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The Problem with NCAA Fall Sports

By Avery Myers

New York City, New York

No plans have been released regarding the recommencement of sports other than football. (Photo Credit: Daily Bruin)

At the highest level of Division 1 athletics, there have always been discrepancies between the monetary worth of each sports team to the collegiate institution. NCAA football has always been televised, along with NCAA basketball, which produces millions of dollars for institutions around the country during the “March Madness” championship tournament every spring. It is much more likely that one will have access to watching games that are sponsored by corporate athletic brands and held in large stadiums, for these games pump money into the colleges themselves. Very talented athletes of “lesser” sports at the Division 1 level have always been treated as secondary to these main sports teams, whether an institution has tried to hide it or not. However, the impact of COVID-19 on collegiate athletics has only further illuminated the main focus of institutions in hosting sporting events: to funnel money into their other programs. 

The primary example of this discrepancy is the recent return of Pac-12 and Big Ten football to NCAA play. In the beginning of the NCAA fall season, the Pac-12 and Big Ten conferences came forward with statements regarding the postponement of all fall sports until possibly the winter or spring seasons. On August 11, statements by both of these conferences were released with their explanations. Big Ten commissioner Kevin Warren said, “As time progressed and after hours of discussion with our Big Ten Task Force for Emerging Infectious Diseases and the Big Ten Sports Medicine Committee, it became abundantly clear that there was too much uncertainty regarding potential medical risks to allow our student-athletes to compete this fall.” The announcements made it very clear to the public that these conferences would not allow competitive play solely due to the health risks of being in contact with others during the COVID-19 pandemic. 

However, the Big Ten and Pac-12 both reconsidered their decision in September, as they allowed football games to commence later in the fall. Their recommencement of fall sports during the COVID-19 pandemic created excitement and relief amongst football fans across the nation. The Pac-12 and Big Ten are two of the most popular and successful conferences in Division 1 sports, so their decision to compete made the 2020 season feel normal again to its fans during the pandemic. However, while their decision received positive feedback from sports analysts and fans across the nation, the conference directors’ lack of effort to give their other teams the same treatment is glaring. Warren said that it was urgent for the athletic directors to “button down football” first and that they would reconvene shortly to discuss other sports. This decision was made in late September, yet no plans have been released regarding the recommencement of other fall sports. The athletic funds that collegiate football raises for Big Ten schools were never mentioned in the decision process, as it was very clear to all athletes that football comes first for these athletic departments.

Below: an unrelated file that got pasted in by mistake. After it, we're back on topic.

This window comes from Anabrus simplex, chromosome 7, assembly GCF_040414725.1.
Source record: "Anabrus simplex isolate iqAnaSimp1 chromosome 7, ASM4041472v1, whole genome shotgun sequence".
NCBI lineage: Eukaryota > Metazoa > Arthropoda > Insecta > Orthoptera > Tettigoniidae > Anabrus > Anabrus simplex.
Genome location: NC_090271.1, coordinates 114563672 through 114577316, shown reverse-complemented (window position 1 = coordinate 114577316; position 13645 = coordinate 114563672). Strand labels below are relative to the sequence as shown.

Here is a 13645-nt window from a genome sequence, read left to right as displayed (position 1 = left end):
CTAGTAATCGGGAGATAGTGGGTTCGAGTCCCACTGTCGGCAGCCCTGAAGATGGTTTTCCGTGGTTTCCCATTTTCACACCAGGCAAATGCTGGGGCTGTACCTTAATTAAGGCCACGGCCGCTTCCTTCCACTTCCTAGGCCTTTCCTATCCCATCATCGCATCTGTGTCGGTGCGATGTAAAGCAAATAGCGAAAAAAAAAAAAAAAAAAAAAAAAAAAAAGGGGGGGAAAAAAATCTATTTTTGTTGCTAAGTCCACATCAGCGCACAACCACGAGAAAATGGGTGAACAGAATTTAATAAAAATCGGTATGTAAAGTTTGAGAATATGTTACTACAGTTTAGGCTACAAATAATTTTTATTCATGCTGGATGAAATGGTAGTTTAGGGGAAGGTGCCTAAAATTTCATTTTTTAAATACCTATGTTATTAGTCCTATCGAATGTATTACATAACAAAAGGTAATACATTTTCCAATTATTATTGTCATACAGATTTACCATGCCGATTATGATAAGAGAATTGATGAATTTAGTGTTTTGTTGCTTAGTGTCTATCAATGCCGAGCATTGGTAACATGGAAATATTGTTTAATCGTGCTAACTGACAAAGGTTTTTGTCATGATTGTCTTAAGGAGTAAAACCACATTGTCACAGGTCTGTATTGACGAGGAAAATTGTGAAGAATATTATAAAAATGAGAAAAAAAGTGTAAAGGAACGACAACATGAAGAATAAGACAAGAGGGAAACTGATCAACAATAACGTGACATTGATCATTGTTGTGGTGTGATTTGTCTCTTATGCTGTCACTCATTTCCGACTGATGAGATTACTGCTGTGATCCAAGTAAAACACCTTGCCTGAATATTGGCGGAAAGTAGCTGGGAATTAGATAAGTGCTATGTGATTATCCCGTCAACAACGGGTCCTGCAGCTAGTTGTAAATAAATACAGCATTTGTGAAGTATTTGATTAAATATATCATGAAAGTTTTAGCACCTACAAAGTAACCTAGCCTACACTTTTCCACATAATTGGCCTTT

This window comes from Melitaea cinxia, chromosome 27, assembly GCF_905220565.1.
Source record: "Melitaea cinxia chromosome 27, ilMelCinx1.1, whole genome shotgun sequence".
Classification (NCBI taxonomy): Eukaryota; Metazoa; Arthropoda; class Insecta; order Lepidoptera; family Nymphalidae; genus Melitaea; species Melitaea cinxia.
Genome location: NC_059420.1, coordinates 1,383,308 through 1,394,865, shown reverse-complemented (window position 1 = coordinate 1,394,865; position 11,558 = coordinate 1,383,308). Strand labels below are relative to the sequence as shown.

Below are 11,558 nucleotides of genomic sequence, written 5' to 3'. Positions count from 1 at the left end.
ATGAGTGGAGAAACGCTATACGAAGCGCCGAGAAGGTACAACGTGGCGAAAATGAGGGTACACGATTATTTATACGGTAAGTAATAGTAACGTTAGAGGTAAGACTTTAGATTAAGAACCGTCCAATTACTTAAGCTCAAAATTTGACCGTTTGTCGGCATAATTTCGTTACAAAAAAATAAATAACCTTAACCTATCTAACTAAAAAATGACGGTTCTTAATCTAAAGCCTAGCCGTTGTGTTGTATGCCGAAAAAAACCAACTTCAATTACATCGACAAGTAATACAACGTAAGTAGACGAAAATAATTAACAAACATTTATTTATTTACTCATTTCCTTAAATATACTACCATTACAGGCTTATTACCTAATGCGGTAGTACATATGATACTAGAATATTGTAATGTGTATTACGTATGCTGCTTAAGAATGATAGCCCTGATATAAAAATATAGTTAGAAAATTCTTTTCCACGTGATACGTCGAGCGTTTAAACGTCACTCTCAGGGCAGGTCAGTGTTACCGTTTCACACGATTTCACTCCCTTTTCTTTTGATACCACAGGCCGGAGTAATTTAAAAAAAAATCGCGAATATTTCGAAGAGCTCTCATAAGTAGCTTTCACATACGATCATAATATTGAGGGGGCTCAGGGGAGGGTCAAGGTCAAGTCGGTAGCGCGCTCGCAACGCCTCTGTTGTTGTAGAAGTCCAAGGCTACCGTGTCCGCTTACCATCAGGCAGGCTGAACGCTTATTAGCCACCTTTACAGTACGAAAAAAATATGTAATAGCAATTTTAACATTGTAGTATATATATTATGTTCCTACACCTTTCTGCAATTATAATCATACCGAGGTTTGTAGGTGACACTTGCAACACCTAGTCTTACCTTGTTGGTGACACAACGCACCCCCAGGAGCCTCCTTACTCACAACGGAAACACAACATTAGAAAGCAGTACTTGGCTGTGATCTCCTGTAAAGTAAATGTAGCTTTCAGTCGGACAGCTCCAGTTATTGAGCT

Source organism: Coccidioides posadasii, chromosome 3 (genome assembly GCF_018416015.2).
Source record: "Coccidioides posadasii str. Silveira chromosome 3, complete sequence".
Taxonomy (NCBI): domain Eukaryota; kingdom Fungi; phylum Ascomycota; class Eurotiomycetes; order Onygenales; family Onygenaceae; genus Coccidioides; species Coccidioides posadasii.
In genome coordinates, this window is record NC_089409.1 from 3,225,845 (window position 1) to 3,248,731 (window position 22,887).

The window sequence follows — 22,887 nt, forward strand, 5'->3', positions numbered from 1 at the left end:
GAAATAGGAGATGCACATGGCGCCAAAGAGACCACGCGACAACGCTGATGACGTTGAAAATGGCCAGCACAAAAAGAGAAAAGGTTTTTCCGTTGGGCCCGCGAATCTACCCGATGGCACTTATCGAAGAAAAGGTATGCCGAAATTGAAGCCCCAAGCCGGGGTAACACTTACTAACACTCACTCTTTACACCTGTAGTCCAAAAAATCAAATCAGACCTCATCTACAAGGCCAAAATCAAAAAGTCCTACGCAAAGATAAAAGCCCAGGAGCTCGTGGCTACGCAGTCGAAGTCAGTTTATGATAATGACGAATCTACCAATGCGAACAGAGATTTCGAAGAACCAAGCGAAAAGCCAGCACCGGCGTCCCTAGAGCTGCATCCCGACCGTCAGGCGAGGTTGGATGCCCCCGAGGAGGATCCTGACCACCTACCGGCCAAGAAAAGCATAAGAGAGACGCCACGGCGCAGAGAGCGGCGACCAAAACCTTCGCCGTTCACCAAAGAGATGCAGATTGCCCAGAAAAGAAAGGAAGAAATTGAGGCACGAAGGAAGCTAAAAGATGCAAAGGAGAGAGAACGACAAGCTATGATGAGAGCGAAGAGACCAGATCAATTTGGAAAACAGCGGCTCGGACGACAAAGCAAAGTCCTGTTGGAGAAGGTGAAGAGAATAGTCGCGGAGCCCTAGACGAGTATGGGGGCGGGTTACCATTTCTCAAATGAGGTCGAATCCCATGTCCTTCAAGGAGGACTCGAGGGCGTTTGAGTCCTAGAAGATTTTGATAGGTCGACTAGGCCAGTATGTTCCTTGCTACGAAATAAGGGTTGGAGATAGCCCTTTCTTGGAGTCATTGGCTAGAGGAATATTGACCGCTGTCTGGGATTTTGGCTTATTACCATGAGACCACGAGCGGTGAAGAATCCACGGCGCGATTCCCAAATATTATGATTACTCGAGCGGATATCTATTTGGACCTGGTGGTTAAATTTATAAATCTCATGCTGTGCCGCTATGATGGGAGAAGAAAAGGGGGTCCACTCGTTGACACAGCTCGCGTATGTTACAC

Warren’s statements about football’s return completely contradicted his August assertion that the delay of sports was due to COVID-19 risks. Football in comparison to sports such as soccer, field hockey, track and field, and volleyball has much more physical contact, which increases exposure to the virus. Furthermore, the Big Ten and Pac-12’s return to NCAA football in the middle of the season creates myriad problems regarding statistics and weekly national rankings. While the return of two Power Five conferences to NCAA football seems exciting, it could tarnish the integrity of NCAA programs as a whole. While athletic programs should strive to give invaluable opportunities to students, these conferences are demonstrating their financially driven intentions and selective efforts in helping student athletes achieve their goals in the midst of a pandemic.  


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